NEW ROCHELLE, N.Y. - How many subscription services do you have? From various streaming services like Netflix and Hulu to workout apps and meal prep kits, it may be hard to keep track. And it seems like the pandemic has fueled the business model.
For example, AJ's Burgers in New Rochelle offers more than just the usual takeout. Owner Alan Cohen wanted to make taking home food even easier. So he created a subscription-based food pickup service during the pandemic. Customers can customize their meals online and pay weekly.
"The only difference is it's recurring but they'll have the flexibility to change it up," Cohen said. "They can still customize it but they know they're getting their meals."
Subscriptions have been booming during the pandemic with most people stuck inside and signing up for everything from Netflix to fitness and food. Many months following COVID-19, people are still taking out. And it's more economical than ever.
Some experts, though, believe subscriptions aren't necessary and can cost you, especially if you subscribe to something, forget about it, and wind up paying for nothing.
"A lot of times we don't think about it as part of our regular monthly expenses, our monthly bills," financial planner Kristen Euretig said. "When we have a lot of subscriptions, it drives up our fixed costs every month."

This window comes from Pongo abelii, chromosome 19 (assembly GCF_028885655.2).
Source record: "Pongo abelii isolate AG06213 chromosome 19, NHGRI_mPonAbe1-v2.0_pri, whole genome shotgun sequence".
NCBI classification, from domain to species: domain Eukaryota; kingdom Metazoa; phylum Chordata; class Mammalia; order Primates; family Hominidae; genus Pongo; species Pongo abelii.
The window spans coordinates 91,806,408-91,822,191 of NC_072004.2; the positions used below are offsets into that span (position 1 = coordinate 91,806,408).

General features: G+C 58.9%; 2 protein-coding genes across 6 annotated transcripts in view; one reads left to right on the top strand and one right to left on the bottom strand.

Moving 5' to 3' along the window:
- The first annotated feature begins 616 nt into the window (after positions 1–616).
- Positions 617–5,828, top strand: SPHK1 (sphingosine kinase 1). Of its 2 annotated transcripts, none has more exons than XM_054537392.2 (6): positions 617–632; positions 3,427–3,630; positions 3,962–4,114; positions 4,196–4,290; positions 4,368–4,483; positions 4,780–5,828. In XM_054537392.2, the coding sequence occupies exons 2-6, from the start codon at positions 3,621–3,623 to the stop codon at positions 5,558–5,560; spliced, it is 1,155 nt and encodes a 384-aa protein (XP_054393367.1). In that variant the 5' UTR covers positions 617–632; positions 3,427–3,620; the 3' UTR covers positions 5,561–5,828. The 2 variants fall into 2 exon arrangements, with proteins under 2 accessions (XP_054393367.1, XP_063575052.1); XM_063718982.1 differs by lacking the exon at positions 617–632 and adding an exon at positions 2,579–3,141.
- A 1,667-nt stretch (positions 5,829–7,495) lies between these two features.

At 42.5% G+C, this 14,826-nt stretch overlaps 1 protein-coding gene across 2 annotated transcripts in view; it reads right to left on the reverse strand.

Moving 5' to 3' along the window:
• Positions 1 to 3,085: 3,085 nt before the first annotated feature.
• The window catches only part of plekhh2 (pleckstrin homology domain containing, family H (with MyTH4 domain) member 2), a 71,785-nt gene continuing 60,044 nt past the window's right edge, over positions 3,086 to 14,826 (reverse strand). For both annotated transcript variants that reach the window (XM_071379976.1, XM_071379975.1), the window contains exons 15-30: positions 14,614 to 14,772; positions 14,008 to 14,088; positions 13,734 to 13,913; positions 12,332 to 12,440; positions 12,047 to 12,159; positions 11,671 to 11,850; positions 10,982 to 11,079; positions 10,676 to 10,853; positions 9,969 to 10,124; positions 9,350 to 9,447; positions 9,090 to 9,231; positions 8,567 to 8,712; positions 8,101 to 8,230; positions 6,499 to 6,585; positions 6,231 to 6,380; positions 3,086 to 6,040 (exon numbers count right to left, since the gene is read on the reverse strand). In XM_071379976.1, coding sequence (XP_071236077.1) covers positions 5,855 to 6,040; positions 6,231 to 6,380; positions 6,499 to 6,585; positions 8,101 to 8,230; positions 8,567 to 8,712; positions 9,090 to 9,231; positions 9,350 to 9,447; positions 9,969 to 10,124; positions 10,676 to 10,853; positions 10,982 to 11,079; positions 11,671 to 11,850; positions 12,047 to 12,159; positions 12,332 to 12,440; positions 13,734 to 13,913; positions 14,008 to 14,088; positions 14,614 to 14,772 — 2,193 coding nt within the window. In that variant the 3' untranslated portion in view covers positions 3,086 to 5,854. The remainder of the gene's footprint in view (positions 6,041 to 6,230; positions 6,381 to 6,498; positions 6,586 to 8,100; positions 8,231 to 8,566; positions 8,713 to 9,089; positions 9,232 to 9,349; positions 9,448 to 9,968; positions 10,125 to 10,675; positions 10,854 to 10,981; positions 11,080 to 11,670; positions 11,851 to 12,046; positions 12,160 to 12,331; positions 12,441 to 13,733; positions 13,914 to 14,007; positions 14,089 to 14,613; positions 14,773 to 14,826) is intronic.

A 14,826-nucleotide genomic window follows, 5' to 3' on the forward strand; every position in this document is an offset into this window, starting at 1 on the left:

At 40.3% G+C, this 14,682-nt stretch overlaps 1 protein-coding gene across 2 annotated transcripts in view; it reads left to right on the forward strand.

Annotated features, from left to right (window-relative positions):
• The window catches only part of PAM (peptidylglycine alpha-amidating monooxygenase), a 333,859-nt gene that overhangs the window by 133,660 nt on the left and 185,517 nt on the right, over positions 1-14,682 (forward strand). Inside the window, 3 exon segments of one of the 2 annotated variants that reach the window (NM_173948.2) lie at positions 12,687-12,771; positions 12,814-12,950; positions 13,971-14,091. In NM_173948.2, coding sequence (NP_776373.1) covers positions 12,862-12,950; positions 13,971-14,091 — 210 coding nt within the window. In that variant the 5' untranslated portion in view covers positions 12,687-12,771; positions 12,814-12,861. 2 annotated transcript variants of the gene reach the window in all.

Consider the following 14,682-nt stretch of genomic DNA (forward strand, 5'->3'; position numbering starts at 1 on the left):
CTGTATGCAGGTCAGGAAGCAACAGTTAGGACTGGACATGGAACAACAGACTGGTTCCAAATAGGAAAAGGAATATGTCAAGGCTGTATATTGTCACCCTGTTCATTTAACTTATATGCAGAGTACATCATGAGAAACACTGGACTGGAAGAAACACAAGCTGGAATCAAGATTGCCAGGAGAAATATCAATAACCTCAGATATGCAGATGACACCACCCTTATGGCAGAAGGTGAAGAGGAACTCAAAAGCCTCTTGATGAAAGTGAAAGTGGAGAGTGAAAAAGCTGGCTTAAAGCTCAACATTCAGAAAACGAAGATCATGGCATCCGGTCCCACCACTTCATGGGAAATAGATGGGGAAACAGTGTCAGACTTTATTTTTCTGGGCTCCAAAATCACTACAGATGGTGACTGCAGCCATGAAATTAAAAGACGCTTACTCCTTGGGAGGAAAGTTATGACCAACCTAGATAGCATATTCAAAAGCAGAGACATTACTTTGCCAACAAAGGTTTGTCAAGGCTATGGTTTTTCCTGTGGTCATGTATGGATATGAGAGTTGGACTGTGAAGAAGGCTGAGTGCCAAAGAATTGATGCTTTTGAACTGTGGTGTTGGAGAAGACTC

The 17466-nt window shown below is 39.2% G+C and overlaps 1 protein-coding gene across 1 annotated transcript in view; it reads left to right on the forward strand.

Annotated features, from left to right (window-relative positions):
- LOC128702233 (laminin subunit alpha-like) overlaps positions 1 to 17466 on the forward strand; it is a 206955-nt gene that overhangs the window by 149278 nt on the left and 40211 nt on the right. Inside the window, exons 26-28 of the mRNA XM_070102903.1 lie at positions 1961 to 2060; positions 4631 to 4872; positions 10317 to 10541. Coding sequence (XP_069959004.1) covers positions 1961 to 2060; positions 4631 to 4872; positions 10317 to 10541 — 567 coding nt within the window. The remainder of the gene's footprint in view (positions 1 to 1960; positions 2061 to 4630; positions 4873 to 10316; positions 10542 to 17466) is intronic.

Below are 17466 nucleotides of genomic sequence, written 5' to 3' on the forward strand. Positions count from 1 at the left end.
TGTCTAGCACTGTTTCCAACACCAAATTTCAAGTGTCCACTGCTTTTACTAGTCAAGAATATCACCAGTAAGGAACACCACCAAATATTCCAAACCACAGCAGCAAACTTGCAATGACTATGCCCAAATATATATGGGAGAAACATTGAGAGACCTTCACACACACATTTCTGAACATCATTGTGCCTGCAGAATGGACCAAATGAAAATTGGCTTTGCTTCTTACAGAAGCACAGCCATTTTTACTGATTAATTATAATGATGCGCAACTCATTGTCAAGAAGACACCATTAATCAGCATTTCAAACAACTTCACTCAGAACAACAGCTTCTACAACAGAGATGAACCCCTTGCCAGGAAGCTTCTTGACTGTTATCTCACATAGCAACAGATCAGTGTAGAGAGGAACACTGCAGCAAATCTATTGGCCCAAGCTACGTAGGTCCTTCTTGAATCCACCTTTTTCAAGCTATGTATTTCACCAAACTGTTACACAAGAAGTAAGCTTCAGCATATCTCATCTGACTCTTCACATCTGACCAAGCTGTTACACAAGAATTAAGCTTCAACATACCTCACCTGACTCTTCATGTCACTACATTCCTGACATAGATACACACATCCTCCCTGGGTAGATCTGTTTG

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Many consumer products and services have launched subscriptions, according to Adam Levinter, the author of The Subscription Boom: Why an Old Business Model Is the Future of Commerce.
"This isn't happening in just food," he said. "This is happening all over the place with personal-care companies, baby companies, cosmetics."
Levinter said that subscriptions have been growing substantially since 2011 with most people not even realizing how much they're actually subscribed to.
"Most people think they only pay for four to five subscriptions," he said. "Really, the number is double or triple that."
Those weekly or monthly payments can quickly add up to hundreds of dollars.
Cohen of AJ's Burgers said so far the subscription service is working out well for his customers and his small business. His advice to consumers? Just pay attention to what you're buying.
"America would love to go from the couch to the chair as long as they don't have to get up," he said.